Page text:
How My Cousin, President George W. Bush, Almost Killed Athenahealth - InformationWeek
Healthcare // Policy & Regulation
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How My Cousin, President George W. Bush, Almost Killed Athenahealth

In this excerpt from his book "Where Does It Hurt? An Entrepreneur's Guide to Fixing Health Care," Athenahealth CEO Jonathan Bush addresses the conflict between government and disruptive innovation in healthcare.

Athenahealth started as a chain of birthing clinics struggling to get insurance claims paid. This story, excerpted from "Where Does It Hurt? An Entrepreneur's Guide to Fixing Health Care," follows the company's pivot to cloud software and business services.

By the time summer 2004 rolled around, it had been five years since we exited the San Diego birthing business. We stopped hiring midwives and started recruiting software engineers. We were an Internet business, and those investors who used to run away screaming at the very mention of my name promptly rushed back with fists full of dollars. The dotcom bust came a year later. But it was barely a speed bump for the new athenahealth. That same year my cousin George was elected president. He was a funny, charismatic figure from my youth, but I hadn't seen much of him since.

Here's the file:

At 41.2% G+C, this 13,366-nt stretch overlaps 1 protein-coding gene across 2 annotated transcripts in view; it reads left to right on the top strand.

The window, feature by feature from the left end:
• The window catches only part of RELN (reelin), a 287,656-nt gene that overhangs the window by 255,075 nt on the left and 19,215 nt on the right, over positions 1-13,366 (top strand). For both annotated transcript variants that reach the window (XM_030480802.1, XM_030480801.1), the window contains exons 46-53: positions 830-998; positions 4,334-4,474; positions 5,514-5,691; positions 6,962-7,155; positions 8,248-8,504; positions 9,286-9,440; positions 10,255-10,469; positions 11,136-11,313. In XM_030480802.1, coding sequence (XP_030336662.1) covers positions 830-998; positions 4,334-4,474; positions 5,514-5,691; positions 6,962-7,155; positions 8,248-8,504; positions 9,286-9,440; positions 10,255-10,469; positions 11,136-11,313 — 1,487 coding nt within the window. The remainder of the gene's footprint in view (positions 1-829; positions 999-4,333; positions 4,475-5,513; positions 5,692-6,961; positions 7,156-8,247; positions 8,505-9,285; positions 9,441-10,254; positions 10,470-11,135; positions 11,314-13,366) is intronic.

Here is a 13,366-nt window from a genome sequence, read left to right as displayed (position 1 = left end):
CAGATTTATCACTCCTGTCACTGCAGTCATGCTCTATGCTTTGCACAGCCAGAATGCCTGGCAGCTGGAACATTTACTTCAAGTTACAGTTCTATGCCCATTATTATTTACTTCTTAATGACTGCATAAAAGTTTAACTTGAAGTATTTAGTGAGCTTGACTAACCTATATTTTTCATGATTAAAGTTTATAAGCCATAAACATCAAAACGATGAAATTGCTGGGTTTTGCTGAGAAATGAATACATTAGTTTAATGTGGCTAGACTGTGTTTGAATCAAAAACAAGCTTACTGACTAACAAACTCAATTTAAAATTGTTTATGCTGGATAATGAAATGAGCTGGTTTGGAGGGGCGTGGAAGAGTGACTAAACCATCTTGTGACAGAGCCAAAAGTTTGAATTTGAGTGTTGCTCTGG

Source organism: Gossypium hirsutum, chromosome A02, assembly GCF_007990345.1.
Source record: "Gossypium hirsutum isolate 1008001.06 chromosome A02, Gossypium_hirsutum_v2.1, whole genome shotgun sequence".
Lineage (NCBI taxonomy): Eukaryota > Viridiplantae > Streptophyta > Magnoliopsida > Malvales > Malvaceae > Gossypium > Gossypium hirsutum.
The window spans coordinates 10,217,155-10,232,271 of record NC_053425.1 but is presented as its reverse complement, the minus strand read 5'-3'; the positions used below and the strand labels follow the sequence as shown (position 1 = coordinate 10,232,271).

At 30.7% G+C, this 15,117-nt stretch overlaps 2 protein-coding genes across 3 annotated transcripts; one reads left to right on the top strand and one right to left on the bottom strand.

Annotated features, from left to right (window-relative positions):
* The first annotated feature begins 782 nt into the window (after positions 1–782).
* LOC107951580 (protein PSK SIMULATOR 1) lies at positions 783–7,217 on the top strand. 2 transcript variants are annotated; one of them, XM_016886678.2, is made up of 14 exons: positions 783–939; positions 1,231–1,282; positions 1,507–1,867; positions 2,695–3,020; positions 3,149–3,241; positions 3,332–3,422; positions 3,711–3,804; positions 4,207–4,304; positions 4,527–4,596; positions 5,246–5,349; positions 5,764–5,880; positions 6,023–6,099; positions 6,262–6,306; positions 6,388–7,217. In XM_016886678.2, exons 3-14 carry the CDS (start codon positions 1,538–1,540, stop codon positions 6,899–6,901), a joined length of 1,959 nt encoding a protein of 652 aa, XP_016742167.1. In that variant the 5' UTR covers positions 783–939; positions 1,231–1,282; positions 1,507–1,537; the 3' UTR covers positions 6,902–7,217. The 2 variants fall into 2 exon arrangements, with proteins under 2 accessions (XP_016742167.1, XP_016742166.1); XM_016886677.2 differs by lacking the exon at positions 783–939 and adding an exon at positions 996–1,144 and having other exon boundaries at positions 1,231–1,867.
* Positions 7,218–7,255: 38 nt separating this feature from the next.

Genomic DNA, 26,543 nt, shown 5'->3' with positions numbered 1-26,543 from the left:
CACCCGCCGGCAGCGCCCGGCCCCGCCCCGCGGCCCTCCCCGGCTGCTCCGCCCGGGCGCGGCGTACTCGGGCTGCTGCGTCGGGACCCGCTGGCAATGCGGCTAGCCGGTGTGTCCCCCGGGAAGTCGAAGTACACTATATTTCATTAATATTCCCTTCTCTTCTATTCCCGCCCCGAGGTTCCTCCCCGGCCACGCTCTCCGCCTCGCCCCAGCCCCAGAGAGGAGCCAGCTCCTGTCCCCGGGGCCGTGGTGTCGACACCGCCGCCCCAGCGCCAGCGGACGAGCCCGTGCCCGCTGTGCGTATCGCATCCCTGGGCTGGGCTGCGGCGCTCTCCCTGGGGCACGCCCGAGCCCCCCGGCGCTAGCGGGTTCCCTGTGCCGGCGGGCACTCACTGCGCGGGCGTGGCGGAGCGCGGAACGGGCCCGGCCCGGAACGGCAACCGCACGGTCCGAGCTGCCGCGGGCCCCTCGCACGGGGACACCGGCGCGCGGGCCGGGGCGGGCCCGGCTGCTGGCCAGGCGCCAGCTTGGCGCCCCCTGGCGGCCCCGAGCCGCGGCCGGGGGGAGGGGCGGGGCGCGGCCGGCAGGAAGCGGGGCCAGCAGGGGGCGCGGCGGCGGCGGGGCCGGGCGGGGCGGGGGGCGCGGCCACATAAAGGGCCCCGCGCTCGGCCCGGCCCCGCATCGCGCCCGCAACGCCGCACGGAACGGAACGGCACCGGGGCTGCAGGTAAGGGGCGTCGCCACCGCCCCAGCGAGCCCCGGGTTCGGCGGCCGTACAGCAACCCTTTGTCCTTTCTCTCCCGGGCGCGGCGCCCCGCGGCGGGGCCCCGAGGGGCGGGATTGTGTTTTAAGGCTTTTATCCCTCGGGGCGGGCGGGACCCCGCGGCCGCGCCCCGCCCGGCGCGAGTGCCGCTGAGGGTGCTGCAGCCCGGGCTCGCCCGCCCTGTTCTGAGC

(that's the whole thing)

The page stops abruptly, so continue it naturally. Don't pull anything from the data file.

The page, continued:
I was now the CEO of a rising medical data company. We built automated systems to handle the administrative chores for thousands of medical practices. They didn't buy anything from us. Instead, they subscribed to a service on the Internet. This was what would later be called a cloud-based service, but in these early days of Internet era, we were still searching for a name for it. My partner Todd [Park] used to say in speeches that he would give Polynesian fruit baskets for life to anyone who came up with a single name for the combination of software, knowledge and work that we were selling. We had moved back east and had a new headquarters in a historic brick armory building along the Charles River near Boston. Our future looked fabulous, except for one problem: My cousin, the 43rd president of the United States, was about to sign a bill that could destroy us.